With all of our technologies, we seem to have lost track of what it means to promote well being in healthcare. I feel lucky to have found myself in a role that tends to this, and that makes me feel content as a physician. I get to meet people where they are, figuratively and sometimes literally. I always try to understand their goals, as people, not patients. I have a team to offer the expertise I do not have. I work in a model of care that has served elders with an holistic approach for 45 years. This model really should be extended to everyone with chronic medical conditions, mental illness, and complicated medical issues to navigate. The future of such innovation is pretty murky right now. Those of us who are passionate about geriatrics, palliative and end of life care have to keep fighting the good fight.

Bruce Springsteen wrote a song "We Take Care of Our Own." It points out the merciful and loving possibility we hold in our nation which might find conflict in blind patriotism or trust in the powers that be. What does this have to do with healthcare and my day of house calls? Just this: we have a responsibility to the people we serve, to our own well-being as healers and as people of relative power in our society. We have a voice, and we should use it. Also relevant: never underestimate the value of a good book on tape or some solid rock and roll music to take the sting out of a day on call, in the field.

by: Jennifer Heidmann, MD, is a physician who blogs regularly at redwoodsandrunning

Comments

Lynn McPherson said…
An excellent blog, thank you for sharing!

Popular posts from this blog

The Dangers of Fleet Enemas

The dangers of oral sodium phosphate preparations are fairly well known in the medical community. In 2006 the FDA issued it’s first warning that patients taking oral sodium phosphate preparations are at risk for potential for acute kidney injury. Two years later, over-the-counter preparations of these drugs were voluntarily withdrawn by the manufacturers.  Those agents still available by prescription were given black box warnings mainly due to acute phosphate nephropathy that can result in renal failure, especially in older adults. Despite all this talk of oral preparations, little was mentioned about a sodium phosphate preparation that is still available over-the-counter – the Fleet enema.

Why Oral Sodium Phosphate Preparations Are Dangerous 

Before we go into the risks of Fleet enemas, lets spend just a couple sentences on why oral sodium phosphate preparations carry significant risks. First, oral sodium phosphate preparations can cause significant fluid shifts within the colon …

Dying without Dialysis

There is a terrific article in this weeks Journal of Pain and Symptom Management by Fliss Murtagh of King's College in London about the epidemiology of symptoms for patients with advanced renal failure who die without dialysis.  This study is important because while we know that patients with advanced renal failure have a limited life expectancy and the average age of initiation of hemodialysis is increasing, we know little about the alternatives to hemodialysis.  Specifically, we know nothing about symptoms affecting quality of life among patients who elect not to start dialysis (so called "conservative management" - is this the best label?).  This article provides a terrific counterpoint to the article in last years NEJM showing that nursing home residents who initiated hemodialysis tended to die and decline in function (see GeriPal write up here).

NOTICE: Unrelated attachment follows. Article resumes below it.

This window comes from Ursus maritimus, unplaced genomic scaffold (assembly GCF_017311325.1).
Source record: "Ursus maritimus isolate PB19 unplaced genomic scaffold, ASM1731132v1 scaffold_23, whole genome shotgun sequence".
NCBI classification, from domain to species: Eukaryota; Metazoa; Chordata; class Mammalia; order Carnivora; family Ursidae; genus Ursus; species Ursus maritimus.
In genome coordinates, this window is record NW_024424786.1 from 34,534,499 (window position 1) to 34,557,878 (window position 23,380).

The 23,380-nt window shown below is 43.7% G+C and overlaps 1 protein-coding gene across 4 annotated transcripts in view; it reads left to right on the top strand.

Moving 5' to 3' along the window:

The study authors followed patients with the most advanced form of chronic kidney disease (the new name for renal failu…

Survival from severe sepsis: The infection is cured but all is not well

Severe sepsis is a syndrome marked by a severe infection that results in the failure of at least one major organ system: For example, pneumonia complicated by kidney failure. It is the most common non-cardiac cause of critical illness and is associated with a high mortality rate.

But what happens to those who survive their hospitalization for severe sepsis? An important study published in JAMA from Iwashyna and colleagues provides answers and tells us all is not well. When the patient leaves the hospital, the infection may be cured, but the patient and family will need to contend with a host of major new functional and cognitive deficits.

Iwashyna examined disability and cognitive outcomes among 516 survivors of severe sepsis. These subjects were Medicare enrollees who were participants in the Health and Retirement Study. The average age of patients was 77 years.

When interviewed after discharge, most survivors were left with major new deficits in their ability to live independently. …